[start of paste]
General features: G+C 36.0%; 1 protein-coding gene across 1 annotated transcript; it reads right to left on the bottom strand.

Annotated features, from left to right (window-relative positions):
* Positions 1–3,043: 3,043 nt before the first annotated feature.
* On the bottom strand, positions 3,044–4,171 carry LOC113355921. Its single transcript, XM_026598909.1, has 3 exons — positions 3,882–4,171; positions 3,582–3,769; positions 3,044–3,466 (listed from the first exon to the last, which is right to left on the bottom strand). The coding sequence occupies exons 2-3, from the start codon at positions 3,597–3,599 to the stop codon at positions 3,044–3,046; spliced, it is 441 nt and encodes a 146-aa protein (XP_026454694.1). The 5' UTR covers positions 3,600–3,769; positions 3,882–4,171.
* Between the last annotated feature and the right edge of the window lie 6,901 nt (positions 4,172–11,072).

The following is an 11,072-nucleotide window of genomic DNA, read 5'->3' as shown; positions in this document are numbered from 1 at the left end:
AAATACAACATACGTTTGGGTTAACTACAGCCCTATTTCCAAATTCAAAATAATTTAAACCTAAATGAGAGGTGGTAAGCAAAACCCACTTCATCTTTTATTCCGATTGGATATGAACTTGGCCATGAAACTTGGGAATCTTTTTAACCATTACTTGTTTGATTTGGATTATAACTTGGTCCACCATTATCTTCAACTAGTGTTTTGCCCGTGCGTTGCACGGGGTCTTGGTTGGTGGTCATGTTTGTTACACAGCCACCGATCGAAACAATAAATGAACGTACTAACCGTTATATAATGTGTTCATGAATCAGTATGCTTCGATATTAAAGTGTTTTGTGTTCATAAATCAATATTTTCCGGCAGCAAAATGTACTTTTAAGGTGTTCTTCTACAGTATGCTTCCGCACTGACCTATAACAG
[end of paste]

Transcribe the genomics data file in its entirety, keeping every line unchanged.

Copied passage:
General features: G+C 36.0%; 1 protein-coding gene across 1 annotated transcript; it reads right to left on the bottom strand.

Annotated features, from left to right (window-relative positions):
* Positions 1–3,043: 3,043 nt before the first annotated feature.
* On the bottom strand, positions 3,044–4,171 carry LOC113355921. Its single transcript, XM_026598909.1, has 3 exons — positions 3,882–4,171; positions 3,582–3,769; positions 3,044–3,466 (listed from the first exon to the last, which is right to left on the bottom strand). The coding sequence occupies exons 2-3, from the start codon at positions 3,597–3,599 to the stop codon at positions 3,044–3,046; spliced, it is 441 nt and encodes a 146-aa protein (XP_026454694.1). The 5' UTR covers positions 3,600–3,769; positions 3,882–4,171.
* Between the last annotated feature and the right edge of the window lie 6,901 nt (positions 4,172–11,072).

The following is an 11,072-nucleotide window of genomic DNA, read 5'->3' as shown; positions in this document are numbered from 1 at the left end:
AAATACAACATACGTTTGGGTTAACTACAGCCCTATTTCCAAATTCAAAATAATTTAAACCTAAATGAGAGGTGGTAAGCAAAACCCACTTCATCTTTTATTCCGATTGGATATGAACTTGGCCATGAAACTTGGGAATCTTTTTAACCATTACTTGTTTGATTTGGATTATAACTTGGTCCACCATTATCTTCAACTAGTGTTTTGCCCGTGCGTTGCACGGGGTCTTGGTTGGTGGTCATGTTTGTTACACAGCCACCGATCGAAACAATAAATGAACGTACTAACCGTTATATAATGTGTTCATGAATCAGTATGCTTCGATATTAAAGTGTTTTGTGTTCATAAATCAATATTTTCCGGCAGCAAAATGTACTTTTAAGGTGTTCTTCTACAGTATGCTTCCGCACTGACCTATAACAG